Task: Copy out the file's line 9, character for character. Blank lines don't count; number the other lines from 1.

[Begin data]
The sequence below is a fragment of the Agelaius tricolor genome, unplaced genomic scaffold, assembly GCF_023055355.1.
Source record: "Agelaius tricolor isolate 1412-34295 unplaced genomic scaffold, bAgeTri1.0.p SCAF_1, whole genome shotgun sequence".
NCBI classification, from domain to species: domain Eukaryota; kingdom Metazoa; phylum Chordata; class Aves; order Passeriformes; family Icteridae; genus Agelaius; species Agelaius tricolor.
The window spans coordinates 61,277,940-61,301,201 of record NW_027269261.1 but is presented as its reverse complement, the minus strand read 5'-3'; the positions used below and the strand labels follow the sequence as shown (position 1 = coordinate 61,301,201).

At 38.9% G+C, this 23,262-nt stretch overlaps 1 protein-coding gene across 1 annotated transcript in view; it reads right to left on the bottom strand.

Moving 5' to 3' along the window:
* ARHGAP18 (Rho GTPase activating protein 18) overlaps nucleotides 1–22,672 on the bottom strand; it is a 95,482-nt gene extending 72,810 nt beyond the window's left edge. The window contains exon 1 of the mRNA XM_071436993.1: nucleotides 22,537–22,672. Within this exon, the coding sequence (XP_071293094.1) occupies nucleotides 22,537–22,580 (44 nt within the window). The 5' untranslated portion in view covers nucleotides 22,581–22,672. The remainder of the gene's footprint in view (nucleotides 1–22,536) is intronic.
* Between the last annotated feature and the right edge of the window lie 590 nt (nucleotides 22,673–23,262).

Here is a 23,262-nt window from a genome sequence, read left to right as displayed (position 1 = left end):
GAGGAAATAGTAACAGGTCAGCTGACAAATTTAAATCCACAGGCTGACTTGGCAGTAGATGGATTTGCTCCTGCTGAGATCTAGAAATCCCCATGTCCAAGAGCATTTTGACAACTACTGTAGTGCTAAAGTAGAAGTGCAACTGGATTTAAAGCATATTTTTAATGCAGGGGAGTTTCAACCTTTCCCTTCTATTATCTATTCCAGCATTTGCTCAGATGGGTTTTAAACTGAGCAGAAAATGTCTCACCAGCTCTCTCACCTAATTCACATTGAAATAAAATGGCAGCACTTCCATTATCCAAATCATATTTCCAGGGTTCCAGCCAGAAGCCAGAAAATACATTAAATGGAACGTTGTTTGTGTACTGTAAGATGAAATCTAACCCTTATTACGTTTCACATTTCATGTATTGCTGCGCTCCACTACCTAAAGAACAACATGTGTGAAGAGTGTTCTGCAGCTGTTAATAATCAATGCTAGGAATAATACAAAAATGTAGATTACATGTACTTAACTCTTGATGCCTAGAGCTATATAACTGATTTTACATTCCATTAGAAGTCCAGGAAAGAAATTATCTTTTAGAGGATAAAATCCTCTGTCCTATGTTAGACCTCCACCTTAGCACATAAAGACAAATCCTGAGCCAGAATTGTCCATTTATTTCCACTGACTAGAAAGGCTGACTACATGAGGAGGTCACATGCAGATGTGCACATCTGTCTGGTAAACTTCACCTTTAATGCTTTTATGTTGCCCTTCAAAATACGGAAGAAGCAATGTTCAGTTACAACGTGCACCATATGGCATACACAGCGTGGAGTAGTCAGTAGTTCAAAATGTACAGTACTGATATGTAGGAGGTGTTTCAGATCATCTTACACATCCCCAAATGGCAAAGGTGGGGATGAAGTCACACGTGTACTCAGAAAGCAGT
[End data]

Here is a 23,262-nt window from a genome sequence, read left to right as displayed (position 1 = left end):